When starting out in theoretical statistics, it’s often difficult to know how to even get started on the problem at hand. It helps to have a few general strategies in mind. In this post, I list some strategies you can use to prove that an estimator is consistent for a parameter .

Note:

- This list is not exhaustive. If you have a strategy for proving consistency that is not in the list, feel free to share it!)
- The arguments here are not necessarily rigorous, so you need to check the conditions under which they apply.

Now for the strategies:

- Use the (weak) law of large numbers. This is especially applicable for i.i.d. sums.
- Use Chebyshev’s inequality: If is unbiased, then . Thus, the estimator will be consistent if .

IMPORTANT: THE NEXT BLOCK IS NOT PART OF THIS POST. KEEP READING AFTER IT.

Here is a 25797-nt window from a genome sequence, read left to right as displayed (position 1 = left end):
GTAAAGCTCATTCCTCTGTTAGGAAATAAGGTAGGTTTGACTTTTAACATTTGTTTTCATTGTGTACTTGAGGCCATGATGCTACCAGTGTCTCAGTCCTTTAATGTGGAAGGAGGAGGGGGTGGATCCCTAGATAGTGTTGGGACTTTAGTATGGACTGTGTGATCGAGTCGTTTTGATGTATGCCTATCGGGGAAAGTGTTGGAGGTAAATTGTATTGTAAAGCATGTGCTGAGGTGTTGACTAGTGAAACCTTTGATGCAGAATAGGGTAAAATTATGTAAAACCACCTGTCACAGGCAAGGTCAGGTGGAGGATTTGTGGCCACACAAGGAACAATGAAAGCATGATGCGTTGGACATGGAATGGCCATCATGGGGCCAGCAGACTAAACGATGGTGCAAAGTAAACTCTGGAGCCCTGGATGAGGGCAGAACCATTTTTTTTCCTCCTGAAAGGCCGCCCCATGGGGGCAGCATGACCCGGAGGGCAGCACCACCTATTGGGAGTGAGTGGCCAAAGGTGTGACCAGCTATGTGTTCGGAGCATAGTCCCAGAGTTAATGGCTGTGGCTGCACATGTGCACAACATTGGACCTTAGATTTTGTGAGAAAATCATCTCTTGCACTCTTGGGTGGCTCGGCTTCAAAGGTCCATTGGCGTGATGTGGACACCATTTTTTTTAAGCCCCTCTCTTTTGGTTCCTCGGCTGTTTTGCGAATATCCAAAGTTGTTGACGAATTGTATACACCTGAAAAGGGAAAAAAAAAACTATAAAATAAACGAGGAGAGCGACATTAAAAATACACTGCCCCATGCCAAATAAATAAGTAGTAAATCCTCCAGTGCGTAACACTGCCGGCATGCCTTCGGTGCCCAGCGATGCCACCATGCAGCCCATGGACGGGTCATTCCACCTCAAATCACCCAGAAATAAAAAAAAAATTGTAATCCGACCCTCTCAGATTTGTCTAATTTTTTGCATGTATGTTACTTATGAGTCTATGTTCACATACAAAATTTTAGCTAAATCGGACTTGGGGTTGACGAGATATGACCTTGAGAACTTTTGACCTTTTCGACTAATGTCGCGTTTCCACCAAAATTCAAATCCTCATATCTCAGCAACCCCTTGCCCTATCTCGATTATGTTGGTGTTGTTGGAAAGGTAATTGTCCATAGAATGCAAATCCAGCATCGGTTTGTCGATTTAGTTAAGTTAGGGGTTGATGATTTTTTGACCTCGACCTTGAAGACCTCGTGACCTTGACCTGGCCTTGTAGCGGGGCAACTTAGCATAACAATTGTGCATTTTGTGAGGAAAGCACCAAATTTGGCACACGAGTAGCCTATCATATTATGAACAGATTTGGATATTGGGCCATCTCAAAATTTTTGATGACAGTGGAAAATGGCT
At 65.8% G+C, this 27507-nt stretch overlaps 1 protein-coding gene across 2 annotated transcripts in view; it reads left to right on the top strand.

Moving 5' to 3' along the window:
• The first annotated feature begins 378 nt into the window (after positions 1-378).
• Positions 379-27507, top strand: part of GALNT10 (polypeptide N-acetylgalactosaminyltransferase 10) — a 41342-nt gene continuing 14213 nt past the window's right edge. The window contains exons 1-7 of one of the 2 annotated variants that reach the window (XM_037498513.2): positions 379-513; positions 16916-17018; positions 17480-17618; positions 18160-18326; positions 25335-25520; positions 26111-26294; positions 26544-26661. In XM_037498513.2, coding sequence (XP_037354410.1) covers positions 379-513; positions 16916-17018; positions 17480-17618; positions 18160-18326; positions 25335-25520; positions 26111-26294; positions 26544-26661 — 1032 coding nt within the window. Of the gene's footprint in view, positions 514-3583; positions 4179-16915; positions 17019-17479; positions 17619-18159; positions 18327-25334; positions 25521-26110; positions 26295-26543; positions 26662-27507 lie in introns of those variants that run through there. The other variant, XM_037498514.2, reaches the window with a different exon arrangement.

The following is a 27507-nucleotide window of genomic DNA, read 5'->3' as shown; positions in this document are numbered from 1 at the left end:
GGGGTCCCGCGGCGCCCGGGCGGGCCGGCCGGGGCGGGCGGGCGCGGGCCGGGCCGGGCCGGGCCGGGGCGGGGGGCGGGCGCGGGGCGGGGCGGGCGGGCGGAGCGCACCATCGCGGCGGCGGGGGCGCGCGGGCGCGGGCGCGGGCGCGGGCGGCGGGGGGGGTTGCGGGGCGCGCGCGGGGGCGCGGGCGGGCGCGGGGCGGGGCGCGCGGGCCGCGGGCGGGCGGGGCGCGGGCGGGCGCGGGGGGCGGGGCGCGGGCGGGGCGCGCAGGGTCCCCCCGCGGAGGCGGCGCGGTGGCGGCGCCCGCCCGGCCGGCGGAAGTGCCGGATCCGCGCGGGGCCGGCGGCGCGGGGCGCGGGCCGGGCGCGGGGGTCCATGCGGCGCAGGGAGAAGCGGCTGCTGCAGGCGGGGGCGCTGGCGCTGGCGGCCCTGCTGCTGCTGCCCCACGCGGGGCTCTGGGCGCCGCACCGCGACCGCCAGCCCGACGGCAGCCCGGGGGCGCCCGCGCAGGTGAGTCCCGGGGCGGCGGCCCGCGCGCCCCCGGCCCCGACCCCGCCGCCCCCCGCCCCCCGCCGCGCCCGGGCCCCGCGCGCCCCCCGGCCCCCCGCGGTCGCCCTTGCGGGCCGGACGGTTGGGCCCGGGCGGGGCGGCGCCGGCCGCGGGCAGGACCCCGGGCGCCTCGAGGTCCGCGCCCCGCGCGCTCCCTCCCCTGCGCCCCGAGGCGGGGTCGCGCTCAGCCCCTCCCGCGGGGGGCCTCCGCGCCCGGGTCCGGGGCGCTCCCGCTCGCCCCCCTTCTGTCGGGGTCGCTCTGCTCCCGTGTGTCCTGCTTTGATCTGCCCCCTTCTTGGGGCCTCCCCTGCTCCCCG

- Actually in strategy 2, we only need to be asymptotically unbiased (i.e. ) and the result would still hold.
- If your estimator is the maximum likelihood estimator (MLE), then it is consistent under some regularity conditions (see here).
- If your estimator is an M-estimator or a Z-estimator, try to use the argmax consistency theorem (e.g. see slides 7 and 9 here).
- Try to use the continuous mapping theorem: if , then for any continuous function .

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